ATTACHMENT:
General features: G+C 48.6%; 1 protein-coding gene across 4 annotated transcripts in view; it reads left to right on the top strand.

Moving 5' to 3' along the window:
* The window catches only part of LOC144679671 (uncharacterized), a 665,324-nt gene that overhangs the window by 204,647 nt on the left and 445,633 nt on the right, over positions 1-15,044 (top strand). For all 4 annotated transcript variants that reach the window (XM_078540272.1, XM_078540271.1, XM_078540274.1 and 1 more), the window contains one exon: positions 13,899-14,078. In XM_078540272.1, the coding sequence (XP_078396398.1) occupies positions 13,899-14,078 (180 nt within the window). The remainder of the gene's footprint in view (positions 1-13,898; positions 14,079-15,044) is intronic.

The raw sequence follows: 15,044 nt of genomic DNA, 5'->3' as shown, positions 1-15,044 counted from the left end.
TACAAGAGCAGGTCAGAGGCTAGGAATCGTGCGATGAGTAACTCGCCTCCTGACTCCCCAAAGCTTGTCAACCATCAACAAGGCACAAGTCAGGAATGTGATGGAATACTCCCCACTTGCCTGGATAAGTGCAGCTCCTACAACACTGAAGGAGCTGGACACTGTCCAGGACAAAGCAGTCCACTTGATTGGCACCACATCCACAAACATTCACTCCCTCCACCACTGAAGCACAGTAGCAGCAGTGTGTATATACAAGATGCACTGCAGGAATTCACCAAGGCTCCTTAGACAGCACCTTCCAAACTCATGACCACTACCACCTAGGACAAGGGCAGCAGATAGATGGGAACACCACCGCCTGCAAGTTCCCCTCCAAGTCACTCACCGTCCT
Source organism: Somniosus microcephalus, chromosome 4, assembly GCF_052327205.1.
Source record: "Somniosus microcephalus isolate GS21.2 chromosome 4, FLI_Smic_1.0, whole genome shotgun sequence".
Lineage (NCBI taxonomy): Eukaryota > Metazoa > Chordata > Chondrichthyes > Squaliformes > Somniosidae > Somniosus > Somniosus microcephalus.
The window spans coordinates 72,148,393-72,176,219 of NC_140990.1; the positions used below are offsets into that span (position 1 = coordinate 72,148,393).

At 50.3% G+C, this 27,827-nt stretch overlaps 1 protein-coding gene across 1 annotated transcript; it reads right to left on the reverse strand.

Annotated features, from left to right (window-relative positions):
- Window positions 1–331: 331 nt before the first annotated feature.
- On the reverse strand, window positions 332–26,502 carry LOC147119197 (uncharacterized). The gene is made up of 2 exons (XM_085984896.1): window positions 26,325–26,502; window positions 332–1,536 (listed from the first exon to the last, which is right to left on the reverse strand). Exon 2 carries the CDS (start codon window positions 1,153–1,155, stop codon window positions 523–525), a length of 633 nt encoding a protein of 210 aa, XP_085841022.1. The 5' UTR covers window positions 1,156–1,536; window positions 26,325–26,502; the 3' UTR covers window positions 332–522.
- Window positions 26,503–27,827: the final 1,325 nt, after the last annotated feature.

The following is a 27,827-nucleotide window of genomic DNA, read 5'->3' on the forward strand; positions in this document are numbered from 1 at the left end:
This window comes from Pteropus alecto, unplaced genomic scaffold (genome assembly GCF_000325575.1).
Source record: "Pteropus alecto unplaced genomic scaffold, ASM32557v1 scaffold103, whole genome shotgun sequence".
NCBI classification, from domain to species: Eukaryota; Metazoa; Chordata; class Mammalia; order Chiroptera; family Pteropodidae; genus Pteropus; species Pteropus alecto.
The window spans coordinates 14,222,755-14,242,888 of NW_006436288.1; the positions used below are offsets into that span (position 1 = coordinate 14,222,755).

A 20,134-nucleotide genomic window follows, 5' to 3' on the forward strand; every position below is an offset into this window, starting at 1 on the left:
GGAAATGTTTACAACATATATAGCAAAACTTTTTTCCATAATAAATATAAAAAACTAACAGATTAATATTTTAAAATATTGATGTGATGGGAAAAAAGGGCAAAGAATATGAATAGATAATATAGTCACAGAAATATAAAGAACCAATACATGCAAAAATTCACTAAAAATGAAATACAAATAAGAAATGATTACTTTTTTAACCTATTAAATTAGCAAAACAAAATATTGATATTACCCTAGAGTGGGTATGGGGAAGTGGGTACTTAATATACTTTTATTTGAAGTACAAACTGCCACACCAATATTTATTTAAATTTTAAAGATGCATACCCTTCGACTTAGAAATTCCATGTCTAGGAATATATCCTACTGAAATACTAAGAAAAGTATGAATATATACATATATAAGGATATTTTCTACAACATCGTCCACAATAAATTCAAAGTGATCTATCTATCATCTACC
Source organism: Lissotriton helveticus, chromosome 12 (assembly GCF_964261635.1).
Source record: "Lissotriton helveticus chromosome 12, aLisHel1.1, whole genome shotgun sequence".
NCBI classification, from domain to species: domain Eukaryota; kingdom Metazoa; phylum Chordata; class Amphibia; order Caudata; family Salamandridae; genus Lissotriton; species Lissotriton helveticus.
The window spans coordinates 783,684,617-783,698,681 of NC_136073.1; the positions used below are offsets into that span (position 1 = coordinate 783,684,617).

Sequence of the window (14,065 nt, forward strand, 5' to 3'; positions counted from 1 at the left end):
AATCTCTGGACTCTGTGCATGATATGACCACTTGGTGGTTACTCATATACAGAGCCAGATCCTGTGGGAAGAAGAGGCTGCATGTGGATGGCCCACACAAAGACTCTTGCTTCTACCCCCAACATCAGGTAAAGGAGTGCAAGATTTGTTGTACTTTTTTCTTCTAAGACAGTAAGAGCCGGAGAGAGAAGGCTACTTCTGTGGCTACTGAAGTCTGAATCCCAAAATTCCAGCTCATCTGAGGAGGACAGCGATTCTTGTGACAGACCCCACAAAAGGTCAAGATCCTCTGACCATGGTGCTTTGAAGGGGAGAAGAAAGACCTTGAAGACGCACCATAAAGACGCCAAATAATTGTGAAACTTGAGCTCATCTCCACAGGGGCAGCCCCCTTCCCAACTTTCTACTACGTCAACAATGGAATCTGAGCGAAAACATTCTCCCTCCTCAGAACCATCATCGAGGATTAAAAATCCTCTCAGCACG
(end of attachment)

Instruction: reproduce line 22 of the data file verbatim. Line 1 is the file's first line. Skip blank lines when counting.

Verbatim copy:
Source organism: Lissotriton helveticus, chromosome 12 (assembly GCF_964261635.1).